As I did on every other day of the Games, I went to bed last night at 8:30 p.m., and I woke this morning at 4:00 a.m. Early to bed, early to rise—a schedule I’d been practicing for the two weeks before the Games started.
Today challenged me mentally. The first event, the Sandwich, doesn’t take much technical skill, but you have to be able to focus. I summoned all my determination to get through it, and I felt elated at my finish.
Then, to the final event—”Amanda”, which, for my age division consisted of alternating sets of ring dips and snatch squats. My arms were really, really tired, and I knew that it wouldn’t be easy to hammer out the ring dips, even though I can usually string five in a row. What I didn’t expect was how much the change in venue effected me. We moved from the soccer stadium to the tennis stadium—an unfamiliar, more intimate space. The announcer sounded much louder, and the crowd felt closer. A more seasoned competitor might have been able to stay cool under the pressure, but it got to me. The skill I’m going to have to work on: composure.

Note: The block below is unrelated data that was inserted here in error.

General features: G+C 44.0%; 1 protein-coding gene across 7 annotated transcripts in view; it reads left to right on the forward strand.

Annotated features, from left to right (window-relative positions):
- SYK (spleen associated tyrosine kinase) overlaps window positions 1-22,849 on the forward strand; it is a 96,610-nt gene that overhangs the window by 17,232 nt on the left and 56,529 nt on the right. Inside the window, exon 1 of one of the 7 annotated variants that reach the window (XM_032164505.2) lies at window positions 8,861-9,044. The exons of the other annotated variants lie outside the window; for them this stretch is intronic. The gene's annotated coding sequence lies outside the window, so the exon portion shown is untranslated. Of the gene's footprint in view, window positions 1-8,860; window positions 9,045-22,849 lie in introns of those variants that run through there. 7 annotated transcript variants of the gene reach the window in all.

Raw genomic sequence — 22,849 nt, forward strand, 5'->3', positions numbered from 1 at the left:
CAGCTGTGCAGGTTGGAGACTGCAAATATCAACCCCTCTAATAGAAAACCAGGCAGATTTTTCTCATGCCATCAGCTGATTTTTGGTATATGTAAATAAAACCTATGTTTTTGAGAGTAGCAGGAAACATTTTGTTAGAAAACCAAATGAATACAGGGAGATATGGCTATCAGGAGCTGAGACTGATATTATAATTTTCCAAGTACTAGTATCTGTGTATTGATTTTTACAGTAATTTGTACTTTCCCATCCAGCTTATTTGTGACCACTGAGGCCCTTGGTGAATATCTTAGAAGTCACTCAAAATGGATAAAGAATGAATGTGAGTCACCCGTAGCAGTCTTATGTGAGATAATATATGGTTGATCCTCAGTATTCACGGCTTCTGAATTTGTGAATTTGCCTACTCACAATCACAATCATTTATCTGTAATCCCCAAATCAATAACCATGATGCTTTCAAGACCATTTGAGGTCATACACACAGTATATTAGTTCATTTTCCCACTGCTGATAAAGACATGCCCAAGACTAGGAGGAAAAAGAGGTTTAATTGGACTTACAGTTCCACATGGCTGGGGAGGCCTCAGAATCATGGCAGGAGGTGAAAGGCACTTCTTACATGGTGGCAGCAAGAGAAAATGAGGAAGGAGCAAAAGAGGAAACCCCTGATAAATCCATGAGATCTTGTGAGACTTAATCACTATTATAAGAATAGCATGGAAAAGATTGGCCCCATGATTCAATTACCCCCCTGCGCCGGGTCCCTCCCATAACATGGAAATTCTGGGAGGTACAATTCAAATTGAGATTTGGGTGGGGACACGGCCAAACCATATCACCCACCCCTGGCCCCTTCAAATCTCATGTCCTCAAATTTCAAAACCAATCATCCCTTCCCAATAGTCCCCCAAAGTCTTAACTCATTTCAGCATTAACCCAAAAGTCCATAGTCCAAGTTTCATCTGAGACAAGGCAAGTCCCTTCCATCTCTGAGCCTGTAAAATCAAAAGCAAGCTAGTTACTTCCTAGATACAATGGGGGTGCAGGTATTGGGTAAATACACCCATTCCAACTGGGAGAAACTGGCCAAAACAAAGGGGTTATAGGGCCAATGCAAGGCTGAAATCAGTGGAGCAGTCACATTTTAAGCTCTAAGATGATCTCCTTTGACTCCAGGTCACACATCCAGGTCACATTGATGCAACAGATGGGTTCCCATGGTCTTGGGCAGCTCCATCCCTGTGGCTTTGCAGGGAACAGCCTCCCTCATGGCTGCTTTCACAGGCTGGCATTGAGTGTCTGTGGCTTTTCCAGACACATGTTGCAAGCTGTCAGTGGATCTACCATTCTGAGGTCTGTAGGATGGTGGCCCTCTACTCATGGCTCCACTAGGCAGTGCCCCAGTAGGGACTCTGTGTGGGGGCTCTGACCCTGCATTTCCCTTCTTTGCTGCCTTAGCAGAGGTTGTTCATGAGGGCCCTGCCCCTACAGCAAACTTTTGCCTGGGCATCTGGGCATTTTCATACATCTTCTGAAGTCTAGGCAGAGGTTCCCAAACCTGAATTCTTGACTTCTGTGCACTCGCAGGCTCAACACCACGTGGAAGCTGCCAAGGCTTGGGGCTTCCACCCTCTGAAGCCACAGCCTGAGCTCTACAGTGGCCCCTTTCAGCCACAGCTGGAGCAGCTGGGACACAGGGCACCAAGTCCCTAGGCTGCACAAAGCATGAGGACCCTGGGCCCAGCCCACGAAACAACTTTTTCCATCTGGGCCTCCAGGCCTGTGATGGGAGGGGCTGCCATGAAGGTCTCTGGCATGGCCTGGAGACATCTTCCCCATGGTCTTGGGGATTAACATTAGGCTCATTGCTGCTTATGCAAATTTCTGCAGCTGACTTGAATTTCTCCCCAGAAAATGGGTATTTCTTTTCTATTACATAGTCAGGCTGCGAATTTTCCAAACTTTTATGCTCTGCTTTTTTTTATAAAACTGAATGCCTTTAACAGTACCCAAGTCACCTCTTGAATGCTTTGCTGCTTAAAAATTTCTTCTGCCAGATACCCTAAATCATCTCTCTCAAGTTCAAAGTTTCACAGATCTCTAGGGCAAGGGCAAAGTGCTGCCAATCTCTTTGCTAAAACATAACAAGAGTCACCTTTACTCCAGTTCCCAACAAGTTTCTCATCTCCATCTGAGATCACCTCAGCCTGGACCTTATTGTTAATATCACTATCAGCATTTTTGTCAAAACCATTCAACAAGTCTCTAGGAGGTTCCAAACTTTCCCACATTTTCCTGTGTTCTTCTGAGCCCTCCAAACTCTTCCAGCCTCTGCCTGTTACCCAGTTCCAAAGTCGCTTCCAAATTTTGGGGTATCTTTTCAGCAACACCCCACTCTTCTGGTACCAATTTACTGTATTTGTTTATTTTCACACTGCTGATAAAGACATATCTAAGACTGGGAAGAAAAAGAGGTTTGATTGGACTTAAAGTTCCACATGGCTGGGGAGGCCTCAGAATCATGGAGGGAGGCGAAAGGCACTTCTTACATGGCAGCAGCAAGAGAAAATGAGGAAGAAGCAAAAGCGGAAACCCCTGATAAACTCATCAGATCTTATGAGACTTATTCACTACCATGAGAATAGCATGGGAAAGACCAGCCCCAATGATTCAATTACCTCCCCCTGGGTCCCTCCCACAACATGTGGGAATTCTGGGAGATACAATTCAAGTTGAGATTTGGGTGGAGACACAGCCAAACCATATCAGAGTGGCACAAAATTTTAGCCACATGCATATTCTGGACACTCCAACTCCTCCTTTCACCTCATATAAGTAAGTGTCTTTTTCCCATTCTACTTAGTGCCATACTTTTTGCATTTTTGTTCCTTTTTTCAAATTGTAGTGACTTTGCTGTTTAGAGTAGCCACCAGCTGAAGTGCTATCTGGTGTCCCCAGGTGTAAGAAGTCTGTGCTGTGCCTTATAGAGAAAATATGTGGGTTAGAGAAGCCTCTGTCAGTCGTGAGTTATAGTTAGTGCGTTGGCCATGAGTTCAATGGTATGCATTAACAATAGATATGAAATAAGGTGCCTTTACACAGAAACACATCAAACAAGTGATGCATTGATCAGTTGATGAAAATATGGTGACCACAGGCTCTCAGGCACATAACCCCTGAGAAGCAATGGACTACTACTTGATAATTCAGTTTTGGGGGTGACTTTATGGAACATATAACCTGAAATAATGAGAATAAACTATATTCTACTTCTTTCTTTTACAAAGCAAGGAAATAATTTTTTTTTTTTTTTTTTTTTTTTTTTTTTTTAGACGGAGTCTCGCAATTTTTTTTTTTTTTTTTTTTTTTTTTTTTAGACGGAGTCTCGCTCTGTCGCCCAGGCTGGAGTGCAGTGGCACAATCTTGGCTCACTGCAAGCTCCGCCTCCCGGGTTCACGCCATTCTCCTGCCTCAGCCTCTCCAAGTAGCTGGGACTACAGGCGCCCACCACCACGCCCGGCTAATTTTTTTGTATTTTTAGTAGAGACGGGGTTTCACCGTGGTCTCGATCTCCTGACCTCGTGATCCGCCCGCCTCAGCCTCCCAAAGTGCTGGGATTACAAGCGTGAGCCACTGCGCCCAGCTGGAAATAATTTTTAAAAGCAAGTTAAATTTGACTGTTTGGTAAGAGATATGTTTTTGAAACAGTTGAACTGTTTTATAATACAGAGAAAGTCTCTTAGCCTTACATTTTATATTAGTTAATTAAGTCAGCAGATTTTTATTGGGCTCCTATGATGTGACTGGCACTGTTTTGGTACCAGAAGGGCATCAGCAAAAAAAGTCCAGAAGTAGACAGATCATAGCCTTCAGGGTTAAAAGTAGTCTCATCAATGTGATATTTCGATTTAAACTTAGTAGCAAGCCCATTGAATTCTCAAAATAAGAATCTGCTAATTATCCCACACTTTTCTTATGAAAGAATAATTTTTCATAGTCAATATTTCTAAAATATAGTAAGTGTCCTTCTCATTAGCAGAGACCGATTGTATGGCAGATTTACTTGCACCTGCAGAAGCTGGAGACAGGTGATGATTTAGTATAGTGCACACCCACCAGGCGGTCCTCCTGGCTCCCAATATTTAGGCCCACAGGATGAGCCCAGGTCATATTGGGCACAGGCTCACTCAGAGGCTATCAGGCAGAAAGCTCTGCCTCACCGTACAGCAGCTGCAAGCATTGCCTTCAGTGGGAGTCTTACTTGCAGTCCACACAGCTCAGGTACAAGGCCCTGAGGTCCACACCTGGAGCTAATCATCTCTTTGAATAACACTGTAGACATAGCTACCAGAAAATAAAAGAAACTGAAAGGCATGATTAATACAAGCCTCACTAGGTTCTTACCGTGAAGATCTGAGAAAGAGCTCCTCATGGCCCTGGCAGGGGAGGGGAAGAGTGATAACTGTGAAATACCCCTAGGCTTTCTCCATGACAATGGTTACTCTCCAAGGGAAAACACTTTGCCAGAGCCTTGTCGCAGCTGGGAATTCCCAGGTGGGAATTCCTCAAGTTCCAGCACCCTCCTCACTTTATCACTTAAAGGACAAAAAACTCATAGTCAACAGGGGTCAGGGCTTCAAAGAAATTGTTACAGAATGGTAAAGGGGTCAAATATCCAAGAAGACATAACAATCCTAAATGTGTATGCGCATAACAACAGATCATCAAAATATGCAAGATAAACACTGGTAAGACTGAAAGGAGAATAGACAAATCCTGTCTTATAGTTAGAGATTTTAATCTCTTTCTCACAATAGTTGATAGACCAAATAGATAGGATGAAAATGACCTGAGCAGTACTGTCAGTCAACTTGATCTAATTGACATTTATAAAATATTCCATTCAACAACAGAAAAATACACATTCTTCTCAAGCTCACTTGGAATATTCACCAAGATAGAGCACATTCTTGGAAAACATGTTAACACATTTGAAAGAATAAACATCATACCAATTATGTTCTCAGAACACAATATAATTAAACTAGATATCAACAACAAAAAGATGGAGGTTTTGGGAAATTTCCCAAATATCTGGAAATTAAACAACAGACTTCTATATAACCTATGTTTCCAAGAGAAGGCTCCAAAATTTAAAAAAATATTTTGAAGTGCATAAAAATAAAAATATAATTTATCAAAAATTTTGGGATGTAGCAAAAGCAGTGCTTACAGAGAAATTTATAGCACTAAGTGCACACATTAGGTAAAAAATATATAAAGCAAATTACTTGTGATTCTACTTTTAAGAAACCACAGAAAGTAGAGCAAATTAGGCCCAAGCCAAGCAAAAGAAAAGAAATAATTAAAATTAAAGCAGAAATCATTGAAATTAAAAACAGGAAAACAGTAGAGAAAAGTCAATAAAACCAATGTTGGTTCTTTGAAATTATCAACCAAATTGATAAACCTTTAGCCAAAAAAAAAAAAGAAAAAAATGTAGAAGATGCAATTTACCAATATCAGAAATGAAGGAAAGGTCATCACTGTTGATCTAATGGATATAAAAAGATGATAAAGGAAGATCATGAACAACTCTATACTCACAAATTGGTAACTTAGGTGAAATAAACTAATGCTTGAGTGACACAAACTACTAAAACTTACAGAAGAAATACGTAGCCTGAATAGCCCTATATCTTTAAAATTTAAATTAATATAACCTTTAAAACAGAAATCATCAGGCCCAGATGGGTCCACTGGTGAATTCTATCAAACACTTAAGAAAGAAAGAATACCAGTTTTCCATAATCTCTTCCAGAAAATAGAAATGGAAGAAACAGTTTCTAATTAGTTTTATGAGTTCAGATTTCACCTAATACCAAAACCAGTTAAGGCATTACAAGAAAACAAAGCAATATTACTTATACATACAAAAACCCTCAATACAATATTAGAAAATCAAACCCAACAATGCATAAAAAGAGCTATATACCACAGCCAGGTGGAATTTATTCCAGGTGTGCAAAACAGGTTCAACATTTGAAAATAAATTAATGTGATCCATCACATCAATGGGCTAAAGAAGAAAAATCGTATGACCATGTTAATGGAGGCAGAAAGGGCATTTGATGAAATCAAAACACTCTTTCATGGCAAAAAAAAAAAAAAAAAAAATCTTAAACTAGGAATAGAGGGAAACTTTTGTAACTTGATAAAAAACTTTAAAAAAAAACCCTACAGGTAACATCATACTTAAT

Despite it all, I am thrilled at my finishing place. I knew that I wasn’t on the podium, but I was so locked in on just getting through all my reps that I had no idea what anyone else was doing. I reunited with my family when it was all over, and they told me: fourth place overall.
I came in to the Games in awe of the athletes I was about to compete against, and I leave with even more respect and admiration for them. I feel fortunate for those athletes I train with much of the time, most of whom are younger. But it was an honor and a pleasure to compete against athletes who are my peers in every way. I hope that we will stay connected in the coming months.